Team Utah Bear Hunt – Phase 1 (Color Bears)

Beautiful color-phase boar

Jeff with 6-foot color-phase boar

Bearcat Outfitters recently had a group of 3 bear hunters come up from Utah. Friends Mike Taylor, Jeff Green and Beau Beus had hunted together numerous times and are experienced outdoorsmen.

We split the group up so that one hunter was with my hound guide,  Dan Coleman, each day and the other 2 were with me. Myself and hunters are out looking for spot-and-stalk opportunities while Dan is attempting to ‘strike’ with his hounds. ‘Striking’ is achieved by having the two most experienced hounds riding on top of the dog box in the back of the truck and when they drive by a spot that has had recent bear use, the hounds start baying at the hot scent. Dan then gets out to check for tracks and if he can determine the scent has been left by a mature boar, he then releases his dogs to start pursuit of the bear. This combination of spot-and-stalk and pursuit with hounds works extremely well for us and leads to fast-paced action.

The first day of our hunt resulted in spotting a good bear feeding in a dandelion patch along a river. Myself, Jeff and Mike put a stalk on this bear, but as we were getting close to shooting range, the wind swirled and the bear made a hasty retreat out of the area. We glassed a huge black boar and sow just before dark, but by the time we made it over to where the bears had been, they had disappeared into the thick cover. Bears two, hunters zero, but this was to quickly change.

On day 2, Dan got a strike and could see large tracks in the mud on top of his tire tracks from the day before. He let his hounds go and the chase was on. The bear led the dogs into some steep, broken terrain and covered a lot of ground with the dogs on his tail. We tracked the chase on the GPS units and kept as close to the dogs and bear as the road system would allow. After several hours, we could see the bear slowing down and we drove as close as we could and started pursuit on foot. Jeff, Mike and I posted on a clearcut to try and cover-off a possible escape route for the bear while Dan and Beau tried stalking in to see if they could get a shot at the bear as it moved ahead of the dogs. Beau and Dan could not get close enough for a shot and the bear moved up into some cliffs and headed north. I could monitor progress of the race and could see we had to try and get ahead of the bear and cut it off before it moved further north into some completely inaccessible country. I grabbed Jeff and walked/ran as fast as possible to see if we could locate a shooting lane ahead of the bear. We found one very narrow lane in the thick timber and got Jeff set up for a possible shot. We could hear the hounds moving our way and caught a couple of glimpses of the bear moving across the steep hillside. We could see it moving towards our shooting lane and hoped for the best. Sure enough, the bear hit our shooting lane with the dogs on his tail and Jeff was able to get off a shot at about 100 yards. Perfect hit and the bear rolled down the hill stone dead. It was a large, color-phase boar and we were all very pleased with the outcome of the hunt.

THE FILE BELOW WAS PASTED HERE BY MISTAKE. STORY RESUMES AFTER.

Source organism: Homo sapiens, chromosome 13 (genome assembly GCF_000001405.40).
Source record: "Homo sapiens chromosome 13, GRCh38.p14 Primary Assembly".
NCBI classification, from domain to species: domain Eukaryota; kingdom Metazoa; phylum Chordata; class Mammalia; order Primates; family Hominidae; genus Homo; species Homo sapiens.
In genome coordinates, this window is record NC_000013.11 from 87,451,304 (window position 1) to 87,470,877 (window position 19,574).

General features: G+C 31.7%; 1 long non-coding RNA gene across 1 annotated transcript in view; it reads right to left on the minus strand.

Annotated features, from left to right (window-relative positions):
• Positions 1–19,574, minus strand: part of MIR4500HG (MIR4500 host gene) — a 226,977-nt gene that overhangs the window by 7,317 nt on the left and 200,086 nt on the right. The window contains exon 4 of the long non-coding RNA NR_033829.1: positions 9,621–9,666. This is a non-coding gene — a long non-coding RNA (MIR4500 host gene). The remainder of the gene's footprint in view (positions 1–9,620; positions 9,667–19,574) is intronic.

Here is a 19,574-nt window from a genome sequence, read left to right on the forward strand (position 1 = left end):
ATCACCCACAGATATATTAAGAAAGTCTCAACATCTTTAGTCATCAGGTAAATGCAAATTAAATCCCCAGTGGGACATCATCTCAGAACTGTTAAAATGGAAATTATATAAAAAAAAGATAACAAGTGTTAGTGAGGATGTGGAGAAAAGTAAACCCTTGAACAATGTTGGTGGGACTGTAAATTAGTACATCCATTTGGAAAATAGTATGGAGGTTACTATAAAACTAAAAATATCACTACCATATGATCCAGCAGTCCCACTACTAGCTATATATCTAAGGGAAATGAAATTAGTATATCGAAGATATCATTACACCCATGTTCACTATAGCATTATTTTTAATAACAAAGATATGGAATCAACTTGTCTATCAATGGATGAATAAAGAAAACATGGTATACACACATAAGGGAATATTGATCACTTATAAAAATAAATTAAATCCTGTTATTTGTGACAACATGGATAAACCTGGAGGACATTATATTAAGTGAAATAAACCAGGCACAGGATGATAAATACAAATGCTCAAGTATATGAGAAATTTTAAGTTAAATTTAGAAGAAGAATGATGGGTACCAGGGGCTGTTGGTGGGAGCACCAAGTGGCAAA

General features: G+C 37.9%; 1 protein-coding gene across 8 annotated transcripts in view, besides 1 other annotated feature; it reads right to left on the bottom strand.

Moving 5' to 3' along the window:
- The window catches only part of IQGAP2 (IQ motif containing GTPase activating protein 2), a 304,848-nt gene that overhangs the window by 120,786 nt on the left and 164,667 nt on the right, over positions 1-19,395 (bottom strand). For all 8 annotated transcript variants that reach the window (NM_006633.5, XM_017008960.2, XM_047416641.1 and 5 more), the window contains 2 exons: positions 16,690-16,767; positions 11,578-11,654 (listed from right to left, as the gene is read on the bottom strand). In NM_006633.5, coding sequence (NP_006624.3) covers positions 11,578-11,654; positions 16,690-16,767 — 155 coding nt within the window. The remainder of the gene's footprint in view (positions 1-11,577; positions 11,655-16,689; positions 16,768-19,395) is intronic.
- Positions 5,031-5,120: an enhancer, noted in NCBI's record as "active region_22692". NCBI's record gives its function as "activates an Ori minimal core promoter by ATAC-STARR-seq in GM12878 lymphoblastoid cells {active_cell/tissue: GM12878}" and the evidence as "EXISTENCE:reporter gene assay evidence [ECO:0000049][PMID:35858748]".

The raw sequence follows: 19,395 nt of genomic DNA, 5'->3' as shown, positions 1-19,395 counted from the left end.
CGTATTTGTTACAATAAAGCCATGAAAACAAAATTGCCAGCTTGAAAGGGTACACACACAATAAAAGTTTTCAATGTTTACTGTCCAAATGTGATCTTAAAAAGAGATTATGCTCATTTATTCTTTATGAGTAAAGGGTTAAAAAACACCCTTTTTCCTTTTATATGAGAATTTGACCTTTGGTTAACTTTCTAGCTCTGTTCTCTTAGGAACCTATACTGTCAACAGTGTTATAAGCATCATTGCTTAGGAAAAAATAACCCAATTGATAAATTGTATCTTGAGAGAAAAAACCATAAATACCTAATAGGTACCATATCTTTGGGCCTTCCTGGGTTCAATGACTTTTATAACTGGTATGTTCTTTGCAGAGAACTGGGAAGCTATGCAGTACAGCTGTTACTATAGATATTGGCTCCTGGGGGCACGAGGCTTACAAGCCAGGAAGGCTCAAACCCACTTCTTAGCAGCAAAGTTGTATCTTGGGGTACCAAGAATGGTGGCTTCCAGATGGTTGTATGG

Day 3 was Beau’s turn for an opportunity if it arose. We had spotted very large boar tracks on day 1 not far from where the race for Jeff’s bear had begun and kept an eye on the area. As Dan went by this area on morning of day 3, his dogs struck the large boar and the chase was on. This bear led the dogs on a brutal chase into a nasty canyon and the bear made his escape. We pulled the dogs off and kept searching for another opportunity. Later that morning we saw a nice color-phase bear run off the road we were driving down. We couldn’t get a shot opportunity, so called Dan on the radio and had him bring his hounds. We got the hounds on the bear’s tracks and the race was on! The bear quickly moved north and we were not able to get ahead of him in time to get a shot as he moved across a couple of different roads in front of the dogs. He then led the dogs into a big piece of inaccessible country and proceeded to stay in the thick forest and lead the dogs in circles. We could see he was not going to leave this area, so Dan, Beau and I made the hike in to see if we could get a shot at the bear. The area he was in had dead pine from the pine beetle epidemic that was starting to fall down and resulted in some very brutal blowdown to try and get through. We closed on the dogs and bear several times, but it was just too thick and noisy to sneak in on the bear and get a shot. After about 2 hours of cat and mouse, the bear finally started to tire and Beau was able to make one final mad dash through the thick bush and made a great shot on the moving bear at about 20 yards. Beautiful color-phase boar down and we were all relieved to see this chase end. Getting the meat, hide and extremely tired hounds back to the truck was a feat in itself, but we got it done and the beer certainly tasted good after getting back to the cabin that night!

Days 4 and 5 were pretty much a wash-out with heavy rain, but when it cleared on day 6, the hunt was going to turn into an almost unbelievable experience. I will capture the events of days 6 and 7 in my next story.

Beautiful brown bear

Beau and his hard-earned color-phase boar.

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